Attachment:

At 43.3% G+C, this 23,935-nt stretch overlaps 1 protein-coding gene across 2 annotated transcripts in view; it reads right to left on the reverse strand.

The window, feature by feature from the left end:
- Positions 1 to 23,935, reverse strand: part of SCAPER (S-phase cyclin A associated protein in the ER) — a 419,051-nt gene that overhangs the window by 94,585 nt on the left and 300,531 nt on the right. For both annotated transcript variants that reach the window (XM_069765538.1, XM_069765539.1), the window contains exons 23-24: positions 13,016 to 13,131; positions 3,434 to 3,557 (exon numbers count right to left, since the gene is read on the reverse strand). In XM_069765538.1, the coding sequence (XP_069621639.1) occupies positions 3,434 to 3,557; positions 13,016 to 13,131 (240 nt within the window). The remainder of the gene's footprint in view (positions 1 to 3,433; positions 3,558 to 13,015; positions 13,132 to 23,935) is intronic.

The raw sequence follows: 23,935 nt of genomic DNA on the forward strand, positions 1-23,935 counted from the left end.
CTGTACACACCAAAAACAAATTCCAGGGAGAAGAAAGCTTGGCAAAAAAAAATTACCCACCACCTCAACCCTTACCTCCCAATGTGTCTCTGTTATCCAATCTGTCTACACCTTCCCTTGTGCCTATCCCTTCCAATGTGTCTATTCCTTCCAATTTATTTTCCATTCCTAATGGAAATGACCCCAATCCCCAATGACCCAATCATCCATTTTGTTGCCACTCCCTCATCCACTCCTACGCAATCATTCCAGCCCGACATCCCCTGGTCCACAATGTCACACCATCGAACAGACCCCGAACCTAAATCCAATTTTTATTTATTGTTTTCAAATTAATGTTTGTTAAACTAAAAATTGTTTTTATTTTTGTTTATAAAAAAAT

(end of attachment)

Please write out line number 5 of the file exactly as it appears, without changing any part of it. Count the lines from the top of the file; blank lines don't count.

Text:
CTGTACACACCAAAAACAAATTCCAGGGAGAAGAAAGCTTGGCAAAAAAAAATTACCCACCACCTCAACCCTTACCTCCCAATGTGTCTCTGTTATCCAATCTGTCTACACCTTCCCTTGTGCCTATCCCTTCCAATGTGTCTATTCCTTCCAATTTATTTTCCATTCCTAATGGAAATGACCCCAATCCCCAATGACCCAATCATCCATTTTGTTGCCACTCCCTCATCCACTCCTACGCAATCATTCCAGCCCGACATCCCCTGGTCCACAATGTCACACCATCGAACAGACCCCGAACCTAAATCCAATTTTTATTTATTGTTTTCAAATTAATGTTTGTTAAACTAAAAATTGTTTTTATTTTTGTTTATAAAAAAAT